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Monday, May 2, 2011

Living Art

Girl with Rose Basket by George Bullied (1858-1933)
     Never flinch,
But still, unscrupulously epic, catch
Upon a burning lava of a song,
The full-veined, heaving, double-breasted Age:
That, when the next shall come, the men of that
May touch the impress with reverent hand, and say
'Behold,–behold the paps we all have sucked!
That bosom seems to beat still, or at least
It sets ours beating. This is living art,
Which thus presents, and thus records true life' (213-22).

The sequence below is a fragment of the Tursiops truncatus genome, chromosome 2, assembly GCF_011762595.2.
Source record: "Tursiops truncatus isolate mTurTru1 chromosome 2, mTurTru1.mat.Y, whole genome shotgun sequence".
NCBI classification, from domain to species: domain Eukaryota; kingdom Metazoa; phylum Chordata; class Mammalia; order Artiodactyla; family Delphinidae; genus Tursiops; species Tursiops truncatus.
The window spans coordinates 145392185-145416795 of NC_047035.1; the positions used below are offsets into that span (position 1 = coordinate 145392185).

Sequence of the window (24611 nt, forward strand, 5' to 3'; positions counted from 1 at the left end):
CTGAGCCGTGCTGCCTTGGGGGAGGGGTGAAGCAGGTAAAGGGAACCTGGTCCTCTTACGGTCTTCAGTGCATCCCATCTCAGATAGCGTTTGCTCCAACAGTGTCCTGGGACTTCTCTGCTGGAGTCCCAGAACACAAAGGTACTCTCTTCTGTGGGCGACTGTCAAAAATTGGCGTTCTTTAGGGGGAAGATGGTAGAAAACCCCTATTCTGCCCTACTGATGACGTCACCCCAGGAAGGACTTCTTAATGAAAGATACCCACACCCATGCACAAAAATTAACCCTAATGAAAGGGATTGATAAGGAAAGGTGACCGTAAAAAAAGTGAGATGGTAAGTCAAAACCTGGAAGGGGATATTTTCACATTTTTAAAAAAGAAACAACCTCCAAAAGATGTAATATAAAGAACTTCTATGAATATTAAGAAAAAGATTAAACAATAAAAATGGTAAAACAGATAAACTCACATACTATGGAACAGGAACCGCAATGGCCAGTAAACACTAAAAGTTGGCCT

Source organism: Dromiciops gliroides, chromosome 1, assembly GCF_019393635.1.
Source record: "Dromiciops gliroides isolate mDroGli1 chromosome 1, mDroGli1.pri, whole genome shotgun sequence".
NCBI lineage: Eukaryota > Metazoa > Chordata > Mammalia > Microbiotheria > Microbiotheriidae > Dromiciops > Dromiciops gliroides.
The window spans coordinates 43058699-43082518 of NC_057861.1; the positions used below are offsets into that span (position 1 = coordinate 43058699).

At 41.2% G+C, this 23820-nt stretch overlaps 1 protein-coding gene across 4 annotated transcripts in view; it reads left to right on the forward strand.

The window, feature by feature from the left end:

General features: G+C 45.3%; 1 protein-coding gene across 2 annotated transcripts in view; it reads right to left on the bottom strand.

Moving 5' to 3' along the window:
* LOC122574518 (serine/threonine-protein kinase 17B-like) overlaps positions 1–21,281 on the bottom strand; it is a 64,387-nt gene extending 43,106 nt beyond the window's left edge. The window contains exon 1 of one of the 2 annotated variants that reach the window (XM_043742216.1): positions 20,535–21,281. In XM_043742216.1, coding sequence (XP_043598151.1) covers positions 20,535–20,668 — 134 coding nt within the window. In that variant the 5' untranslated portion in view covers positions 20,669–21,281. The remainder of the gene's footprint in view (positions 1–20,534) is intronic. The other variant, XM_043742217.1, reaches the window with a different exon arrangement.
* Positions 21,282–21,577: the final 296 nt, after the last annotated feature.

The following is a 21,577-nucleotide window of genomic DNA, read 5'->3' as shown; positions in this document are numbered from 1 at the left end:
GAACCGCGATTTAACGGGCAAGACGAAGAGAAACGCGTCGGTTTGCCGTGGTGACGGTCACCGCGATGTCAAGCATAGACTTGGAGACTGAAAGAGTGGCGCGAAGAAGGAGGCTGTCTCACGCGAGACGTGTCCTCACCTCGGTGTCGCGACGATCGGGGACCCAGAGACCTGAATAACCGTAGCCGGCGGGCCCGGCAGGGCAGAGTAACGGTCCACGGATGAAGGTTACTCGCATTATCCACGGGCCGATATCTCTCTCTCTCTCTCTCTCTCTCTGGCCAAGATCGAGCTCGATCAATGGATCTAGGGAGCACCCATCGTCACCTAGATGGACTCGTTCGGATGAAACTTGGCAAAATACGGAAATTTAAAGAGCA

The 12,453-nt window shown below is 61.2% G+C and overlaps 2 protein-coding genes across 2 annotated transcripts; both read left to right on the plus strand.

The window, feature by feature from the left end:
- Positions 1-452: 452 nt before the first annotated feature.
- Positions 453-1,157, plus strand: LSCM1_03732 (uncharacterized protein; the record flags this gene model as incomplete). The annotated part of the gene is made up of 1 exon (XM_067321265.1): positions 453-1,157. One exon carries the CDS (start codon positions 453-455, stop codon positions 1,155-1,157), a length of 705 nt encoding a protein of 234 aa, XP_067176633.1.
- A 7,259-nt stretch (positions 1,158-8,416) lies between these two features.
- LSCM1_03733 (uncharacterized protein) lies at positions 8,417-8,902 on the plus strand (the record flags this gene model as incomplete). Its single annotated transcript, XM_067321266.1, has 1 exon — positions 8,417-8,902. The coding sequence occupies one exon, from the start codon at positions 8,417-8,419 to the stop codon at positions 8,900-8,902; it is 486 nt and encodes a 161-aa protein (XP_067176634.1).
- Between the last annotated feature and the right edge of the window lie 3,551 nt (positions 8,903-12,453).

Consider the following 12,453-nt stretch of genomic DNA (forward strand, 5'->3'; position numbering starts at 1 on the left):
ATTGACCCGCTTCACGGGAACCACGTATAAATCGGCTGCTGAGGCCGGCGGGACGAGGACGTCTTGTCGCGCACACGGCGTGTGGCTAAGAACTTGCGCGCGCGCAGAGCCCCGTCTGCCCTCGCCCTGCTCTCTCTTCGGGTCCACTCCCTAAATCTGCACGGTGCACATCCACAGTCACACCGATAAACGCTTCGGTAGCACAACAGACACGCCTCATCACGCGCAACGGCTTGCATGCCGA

Aurora sees poets as the prophets of their generation (699-700).  As such, a poet's work should represent their age and not one of the past, as a poet cannot live off second hand information.  They must be the primary source of reference, depending on their own observations.

Furthermore, poets have a responsibility to posterity, though specifically to the next age.  As mentioned in the passage above, the present is a "double-breasted Age" and the job of poets is to mother and nurture the following generation.  This goal results in the production of "living art," the gift of life given to the successive era.  Living art presents true life, but it also gives life while awakening and encouraging the poetic gift in others.

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